Property owners with a second home in Leeds should pay double on their council tax, according to the city’s Liberal Democrats.
The party’s local leader Stewart Golton said the premium, which would target the likes of Airbnbs, would raise £3m a year for cash-strapped public services.
But a white paper on the issue was rejected by the council’s ruling Labour administration, on the basis that such a move is not yet legal.
Legislation which would allow local authorities to do this is going through Parliament, with North Yorkshire County Council having committed to implementing this as soon as they’re able to, which may be as early as next year.
Speaking at a full council debate about the issue on Wednesday, Coun Golton said: “Providing really good effective services can be very expensive.
“It’s our duty to make sure that wherever we can, we maximise the money we have available to deliver good public services on behalf of the people of Leeds.
“This wouldn’t fall on those least able to (pay), because the people associated with second homes don’t tend to be on the breadline.”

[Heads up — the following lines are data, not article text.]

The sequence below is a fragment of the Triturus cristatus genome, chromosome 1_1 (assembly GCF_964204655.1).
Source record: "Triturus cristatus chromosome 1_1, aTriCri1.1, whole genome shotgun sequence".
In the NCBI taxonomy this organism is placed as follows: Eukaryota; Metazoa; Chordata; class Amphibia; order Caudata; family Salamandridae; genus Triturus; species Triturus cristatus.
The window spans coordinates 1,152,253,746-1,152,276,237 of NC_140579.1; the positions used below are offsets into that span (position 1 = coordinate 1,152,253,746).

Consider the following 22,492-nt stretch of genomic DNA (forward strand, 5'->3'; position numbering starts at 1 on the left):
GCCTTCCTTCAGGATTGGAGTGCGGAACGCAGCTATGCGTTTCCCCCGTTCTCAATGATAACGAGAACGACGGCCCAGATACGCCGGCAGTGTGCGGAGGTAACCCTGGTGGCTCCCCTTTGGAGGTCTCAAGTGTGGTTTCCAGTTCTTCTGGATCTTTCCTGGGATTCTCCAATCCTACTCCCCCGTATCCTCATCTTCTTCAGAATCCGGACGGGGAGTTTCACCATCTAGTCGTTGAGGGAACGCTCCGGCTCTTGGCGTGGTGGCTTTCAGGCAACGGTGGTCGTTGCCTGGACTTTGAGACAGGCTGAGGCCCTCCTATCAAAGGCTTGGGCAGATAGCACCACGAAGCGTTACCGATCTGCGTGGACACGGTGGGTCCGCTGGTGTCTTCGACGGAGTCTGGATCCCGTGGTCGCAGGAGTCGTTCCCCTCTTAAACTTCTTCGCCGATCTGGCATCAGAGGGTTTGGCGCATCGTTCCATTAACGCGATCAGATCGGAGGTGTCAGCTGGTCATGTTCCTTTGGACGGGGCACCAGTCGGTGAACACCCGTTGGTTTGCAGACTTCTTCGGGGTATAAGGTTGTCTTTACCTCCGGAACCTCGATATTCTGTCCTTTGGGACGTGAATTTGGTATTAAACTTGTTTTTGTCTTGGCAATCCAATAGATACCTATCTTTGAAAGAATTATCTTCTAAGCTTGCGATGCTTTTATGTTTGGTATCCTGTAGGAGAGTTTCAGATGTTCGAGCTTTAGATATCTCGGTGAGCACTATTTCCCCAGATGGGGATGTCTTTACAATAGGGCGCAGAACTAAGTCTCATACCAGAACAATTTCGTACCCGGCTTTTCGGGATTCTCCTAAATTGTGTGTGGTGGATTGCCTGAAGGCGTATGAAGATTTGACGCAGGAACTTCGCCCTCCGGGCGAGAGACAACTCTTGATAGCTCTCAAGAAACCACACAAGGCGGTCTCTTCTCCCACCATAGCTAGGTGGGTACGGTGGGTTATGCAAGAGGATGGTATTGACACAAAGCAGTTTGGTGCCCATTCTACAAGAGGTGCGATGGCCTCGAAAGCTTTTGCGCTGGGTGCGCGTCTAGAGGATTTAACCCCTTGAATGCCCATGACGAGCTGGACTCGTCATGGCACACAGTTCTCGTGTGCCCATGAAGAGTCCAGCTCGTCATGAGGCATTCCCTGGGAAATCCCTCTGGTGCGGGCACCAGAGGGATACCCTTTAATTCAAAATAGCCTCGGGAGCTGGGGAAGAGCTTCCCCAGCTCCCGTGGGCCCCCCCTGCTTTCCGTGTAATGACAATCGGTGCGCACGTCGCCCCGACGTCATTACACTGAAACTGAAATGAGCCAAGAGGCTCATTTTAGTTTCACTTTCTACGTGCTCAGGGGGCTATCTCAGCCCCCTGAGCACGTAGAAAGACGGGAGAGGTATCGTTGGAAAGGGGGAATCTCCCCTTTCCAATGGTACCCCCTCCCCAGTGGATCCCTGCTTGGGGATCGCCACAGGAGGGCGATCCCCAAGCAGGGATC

The idea was backed by the council’s Green Party, who said that while the money raised would not undo “13 years” of “brutal” austerity, the council could do “a lot” with the cash.
Leeds’ tourism industry has rebounded strongly following the pandemic, with weekend city breaks having become increasingly fashionable.
But Labour insisted it was “unlawful” to vote in favour the premium without government backing.
Deputy council leader Debra Coupar accused the Lib Dems of “political posturing” before the local elections.
The idea had previously been put forward by the party at last month’s budget meeting, but was rejected then too.
Councillor Coupar said: “What you’re asking for is not legally possible, yet. The legislation needed to implement this is currently at the committee stage of the House of Lords.
“The full detail within the Bill is yet to be determined and it’s yet to be brought forward how it would work.”